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How To Improve Literacy in Kindergarteners

Educators have reported challenges with integrating play with literacy with kindergarteners. Children experience different literacy challenges that make it difficult for teachers at that level. The 21st-century places literacy skills as a prerequisite for success, which makes it essential for children to gain literacy skills as early as possible. Literacy is defined as the ability to read, write, speak, and listen in ways that allow communication and interaction with the environment. Kindergarteners have long excelled in plays where teachers aim to help the children manage group dynamics as they prepare to get into literacy learning (Cecil et al., 2020). The play-based learning aims to help the children get ready for world exploration and interaction, which has been easy for the kindergarteners. However, the modern need for kindergarteners to gain literacy skills has proved challenging but possible (Tsirmpa & Stellakis, 2023). The challenges overwhelm some teachers who still prefer plays as the primary focus for kindergarteners. Play is natural and more enjoyable to children as they interact with each other and learn more about their environment. However, there is an increased need to improve literacy skills in kindergarteners despite the challenges associated with the process. Literacy skills are essential to a kindergartener because they form a basis for imparting more advanced knowledge. It is critical to identify strategies to improve literacy in kindergarteners despite the challenges.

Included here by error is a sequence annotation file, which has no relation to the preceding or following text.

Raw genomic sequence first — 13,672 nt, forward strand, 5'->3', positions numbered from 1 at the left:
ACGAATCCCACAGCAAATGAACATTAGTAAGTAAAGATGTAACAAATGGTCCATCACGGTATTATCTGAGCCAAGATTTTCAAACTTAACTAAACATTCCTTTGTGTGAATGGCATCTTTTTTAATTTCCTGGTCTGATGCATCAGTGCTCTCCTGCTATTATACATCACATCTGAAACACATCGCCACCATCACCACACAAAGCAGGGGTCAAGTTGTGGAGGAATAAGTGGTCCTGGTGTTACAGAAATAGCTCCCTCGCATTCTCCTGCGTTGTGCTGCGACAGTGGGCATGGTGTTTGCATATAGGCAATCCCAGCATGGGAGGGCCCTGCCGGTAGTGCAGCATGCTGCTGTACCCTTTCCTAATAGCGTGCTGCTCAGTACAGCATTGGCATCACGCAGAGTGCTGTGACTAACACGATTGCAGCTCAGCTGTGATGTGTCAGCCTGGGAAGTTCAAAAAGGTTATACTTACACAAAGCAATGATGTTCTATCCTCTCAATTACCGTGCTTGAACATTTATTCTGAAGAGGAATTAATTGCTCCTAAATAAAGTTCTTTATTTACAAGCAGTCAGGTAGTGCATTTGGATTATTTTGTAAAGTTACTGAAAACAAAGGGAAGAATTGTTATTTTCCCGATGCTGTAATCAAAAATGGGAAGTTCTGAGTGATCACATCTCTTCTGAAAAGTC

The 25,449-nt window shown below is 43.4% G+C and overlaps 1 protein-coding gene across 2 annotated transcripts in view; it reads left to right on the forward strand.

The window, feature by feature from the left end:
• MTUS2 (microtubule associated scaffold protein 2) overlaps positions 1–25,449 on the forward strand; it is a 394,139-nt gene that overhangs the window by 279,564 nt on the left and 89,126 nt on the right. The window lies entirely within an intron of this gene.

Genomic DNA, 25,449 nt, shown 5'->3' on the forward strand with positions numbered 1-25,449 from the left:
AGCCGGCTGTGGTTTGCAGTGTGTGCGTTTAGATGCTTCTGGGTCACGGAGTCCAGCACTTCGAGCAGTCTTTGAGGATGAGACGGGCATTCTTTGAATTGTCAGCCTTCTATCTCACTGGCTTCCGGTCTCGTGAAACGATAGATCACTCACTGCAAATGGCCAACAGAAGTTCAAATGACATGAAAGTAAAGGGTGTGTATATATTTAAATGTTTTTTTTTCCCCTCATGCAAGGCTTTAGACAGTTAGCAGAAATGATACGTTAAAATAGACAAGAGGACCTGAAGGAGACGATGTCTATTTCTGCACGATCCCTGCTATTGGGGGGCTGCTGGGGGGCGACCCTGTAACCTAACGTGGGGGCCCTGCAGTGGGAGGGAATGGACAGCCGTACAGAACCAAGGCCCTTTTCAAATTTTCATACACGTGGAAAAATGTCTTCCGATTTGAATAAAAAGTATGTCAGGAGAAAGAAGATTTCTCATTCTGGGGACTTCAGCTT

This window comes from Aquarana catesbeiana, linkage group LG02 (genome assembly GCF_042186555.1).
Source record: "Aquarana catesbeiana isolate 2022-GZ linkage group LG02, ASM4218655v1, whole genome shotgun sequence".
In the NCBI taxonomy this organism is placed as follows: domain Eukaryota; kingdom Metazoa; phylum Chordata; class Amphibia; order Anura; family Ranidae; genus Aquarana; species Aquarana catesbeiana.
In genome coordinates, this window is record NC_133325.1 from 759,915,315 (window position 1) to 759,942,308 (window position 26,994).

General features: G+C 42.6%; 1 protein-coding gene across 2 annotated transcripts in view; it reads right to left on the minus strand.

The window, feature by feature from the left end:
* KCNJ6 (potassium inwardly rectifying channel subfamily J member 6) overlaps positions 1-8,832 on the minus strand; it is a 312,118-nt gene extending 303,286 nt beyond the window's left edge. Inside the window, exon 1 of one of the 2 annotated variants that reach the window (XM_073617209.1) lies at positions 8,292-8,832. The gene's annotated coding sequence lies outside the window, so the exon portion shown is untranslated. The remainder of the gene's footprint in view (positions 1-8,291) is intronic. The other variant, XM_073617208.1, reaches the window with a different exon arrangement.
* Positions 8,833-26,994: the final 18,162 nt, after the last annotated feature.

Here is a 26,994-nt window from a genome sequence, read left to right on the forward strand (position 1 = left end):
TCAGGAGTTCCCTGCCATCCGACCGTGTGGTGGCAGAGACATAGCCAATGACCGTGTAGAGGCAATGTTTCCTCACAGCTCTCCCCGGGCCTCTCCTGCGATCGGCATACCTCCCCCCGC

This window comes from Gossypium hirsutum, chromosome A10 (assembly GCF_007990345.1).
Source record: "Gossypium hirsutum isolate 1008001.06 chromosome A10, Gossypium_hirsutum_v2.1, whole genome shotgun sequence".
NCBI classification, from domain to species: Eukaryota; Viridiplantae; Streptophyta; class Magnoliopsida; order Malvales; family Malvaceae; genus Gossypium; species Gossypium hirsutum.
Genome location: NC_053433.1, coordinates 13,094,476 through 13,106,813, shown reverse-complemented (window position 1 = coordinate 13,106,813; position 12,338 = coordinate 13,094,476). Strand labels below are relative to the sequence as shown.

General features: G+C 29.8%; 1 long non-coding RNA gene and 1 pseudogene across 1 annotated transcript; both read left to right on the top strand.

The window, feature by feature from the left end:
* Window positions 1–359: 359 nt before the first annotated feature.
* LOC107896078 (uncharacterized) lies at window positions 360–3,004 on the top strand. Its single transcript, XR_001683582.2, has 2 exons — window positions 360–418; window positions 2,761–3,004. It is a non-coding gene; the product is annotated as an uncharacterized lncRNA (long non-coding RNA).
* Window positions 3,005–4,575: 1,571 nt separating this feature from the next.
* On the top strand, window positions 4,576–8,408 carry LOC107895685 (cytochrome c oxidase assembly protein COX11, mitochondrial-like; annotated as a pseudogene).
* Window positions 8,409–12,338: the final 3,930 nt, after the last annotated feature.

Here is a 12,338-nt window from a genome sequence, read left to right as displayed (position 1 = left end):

Problem Definition

Kindergarten teachers have challenges integrating the play-based learning framework with literacy improvement for kindergarteners. In 1856, Margarethe Schurz founded the first Kindergarten in Wisconsin. At first, Kindergarten focused on plays, but it has become necessary to integrate literacy skills in the modern information age (DeVries, 2023). Poor integration of literacy skills at kindergarten levels is due to a lack of resources, inadequate funding of kindergartens and lack of teaching aids limit teachers’ ability to help improve literacy at kindergarten levels. Inequality in the US society has propagated the challenges to improve literacy in kindergartens (Tsirmpa & Stellakis, 2023). Schools in poor African American neighborhoods are overcrowded with limited resources to effectively improve literacy skills in children who come from poor homes. For example, children from impoverished homes often must catch up by the time they arrive at school. Thus, they cannot learn literacy due to a lack of a supportive environment. Children with limited literacy skills lack critical thinking skills that help them make better choices in life. Kindergarten children from poor backgrounds are the most affected by poor literacy levels in Kindergarten (DeVries, 2023). Improving literacy skills for kindergarteners has thus become a challenge due to limited resources and inequality.

Problem Consequences